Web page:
March 24, 2013 –– Palm Sunday of the Passion of the Lord
Lk 19:28-40; Is 50:4-7; Ps 22:8-9, 17-20, 23-24; Phil 2:6-11; Lk 22:14-23:56
This Palm Sunday represents one of the great liturgical dichotomies. We begin the liturgy with a procession of celebration — a commemoration of Jesus’ triumphant entrance into Jerusalem, as the people shouted “Blessed is the king who comes in the name of the Lord” and “Hosanna in the highest.” We continue to the reading of the Passion, which reaches its zenith with the Lord calling out, “ ‘Father, into your hands I commend my spirit’; and when he had said this he breathed his last.”
It is as if we move from joy and celebration to utter defeat and emptiness. However, that is the essence of our entire Lenten journey, and our beginning of Holy Week, which is today. One of the important aspects of our sense of stewardship is increasing our understanding of our Faith. If you are over 60 years of age, you may recall that up until Vatican II, there were three consecutive weekends — Passion Sunday, Palm Sunday, and Easter Sunday.
After Vatican II the Church combined Passion Sunday and Palm Sunday for the purpose of placing greater emphasis on the solemnity of Holy Week — giving it the official title of Palm Sunday of the Passion of the Lord. During this holiest of weeks we are beginning, Christ presents the great contradiction of the way He was praised and loved by some and reviled by others. Just as this Palm Sunday opens with joy and closes with seeming sorrow, our Holy week follows the same formula — including His death for us on the Cross, but closing with a complete sense of triumph.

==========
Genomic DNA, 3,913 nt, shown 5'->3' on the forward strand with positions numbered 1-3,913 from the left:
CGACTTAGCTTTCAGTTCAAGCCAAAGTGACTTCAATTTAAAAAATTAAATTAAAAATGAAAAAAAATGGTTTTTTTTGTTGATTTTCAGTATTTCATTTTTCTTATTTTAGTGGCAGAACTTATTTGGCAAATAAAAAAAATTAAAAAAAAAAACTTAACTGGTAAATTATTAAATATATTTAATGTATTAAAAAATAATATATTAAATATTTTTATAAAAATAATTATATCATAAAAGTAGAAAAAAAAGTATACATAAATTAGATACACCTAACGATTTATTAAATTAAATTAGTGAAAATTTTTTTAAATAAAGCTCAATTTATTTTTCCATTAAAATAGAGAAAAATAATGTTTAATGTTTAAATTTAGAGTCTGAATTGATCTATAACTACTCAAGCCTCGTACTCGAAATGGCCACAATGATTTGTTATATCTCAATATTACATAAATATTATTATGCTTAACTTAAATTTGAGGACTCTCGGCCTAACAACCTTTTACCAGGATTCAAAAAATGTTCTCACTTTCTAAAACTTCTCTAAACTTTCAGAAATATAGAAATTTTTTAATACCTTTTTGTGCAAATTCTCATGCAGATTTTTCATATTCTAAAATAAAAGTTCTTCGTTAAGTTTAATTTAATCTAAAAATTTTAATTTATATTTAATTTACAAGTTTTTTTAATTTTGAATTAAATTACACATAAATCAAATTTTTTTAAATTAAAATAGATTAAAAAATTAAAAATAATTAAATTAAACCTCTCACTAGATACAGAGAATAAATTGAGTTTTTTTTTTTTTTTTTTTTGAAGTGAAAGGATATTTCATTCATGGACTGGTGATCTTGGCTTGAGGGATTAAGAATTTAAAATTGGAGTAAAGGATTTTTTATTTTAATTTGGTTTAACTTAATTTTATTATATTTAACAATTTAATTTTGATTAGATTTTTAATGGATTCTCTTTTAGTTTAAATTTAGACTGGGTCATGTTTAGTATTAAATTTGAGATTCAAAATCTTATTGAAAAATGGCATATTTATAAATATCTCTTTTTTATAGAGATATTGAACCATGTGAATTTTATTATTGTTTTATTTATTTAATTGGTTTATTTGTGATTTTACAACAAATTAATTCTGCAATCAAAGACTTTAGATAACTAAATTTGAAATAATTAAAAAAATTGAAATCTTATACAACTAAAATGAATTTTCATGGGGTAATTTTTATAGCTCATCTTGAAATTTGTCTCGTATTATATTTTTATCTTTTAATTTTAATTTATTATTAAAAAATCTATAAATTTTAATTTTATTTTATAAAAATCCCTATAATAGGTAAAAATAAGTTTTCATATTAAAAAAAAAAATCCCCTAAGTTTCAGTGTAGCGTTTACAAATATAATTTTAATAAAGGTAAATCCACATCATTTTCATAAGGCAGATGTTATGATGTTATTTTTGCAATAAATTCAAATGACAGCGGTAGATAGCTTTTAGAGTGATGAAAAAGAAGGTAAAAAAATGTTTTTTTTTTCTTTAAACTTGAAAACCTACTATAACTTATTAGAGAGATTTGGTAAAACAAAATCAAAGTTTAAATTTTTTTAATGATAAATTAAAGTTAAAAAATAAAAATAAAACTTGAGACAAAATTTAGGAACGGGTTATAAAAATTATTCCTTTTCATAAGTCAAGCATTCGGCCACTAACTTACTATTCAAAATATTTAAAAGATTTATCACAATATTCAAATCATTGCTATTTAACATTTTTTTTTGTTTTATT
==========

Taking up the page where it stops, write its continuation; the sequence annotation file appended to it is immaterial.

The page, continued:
All of the readings for this Palm Sunday of the Passion of our Lord are significant, but they naturally culminate with the proclamation of “The Passion of our Lord Jesus Christ according to Luke.” The Passion represents the longest Gospel of the entire liturgical year. It is worth considering some of the important features of this Gospel.
This Gospel is vivid; it is, so to speak, a “slap in our faces.” The joy of the beginning of the Mass is contrasted against the betrayal of Jesus by a trusted friend… His bloody suffering at the hands of Pilate and the Romans… His utter humiliation as He carried a Cross through the city to a jeering crowd… and His final pain and degradation as He is nailed to the Cross and He dies.
The steward understands that she/he travels with the Lord every step of the way, from the highs to the lows, from triumph to evident disaster. Throughout Lent we have been striving to deepen our relationship with Him. Nevertheless, when it comes right down to it, we may resist His invitation to us because it can mean pain, sacrifice, and suffering. That is why we must experience Lent. That is why we must experience His Passion. And that is why next week on Easter Sunday we will arise with the Lord in triumph, joy, and celebration. Truly, “Blessed is He who comes in the name of the Lord.”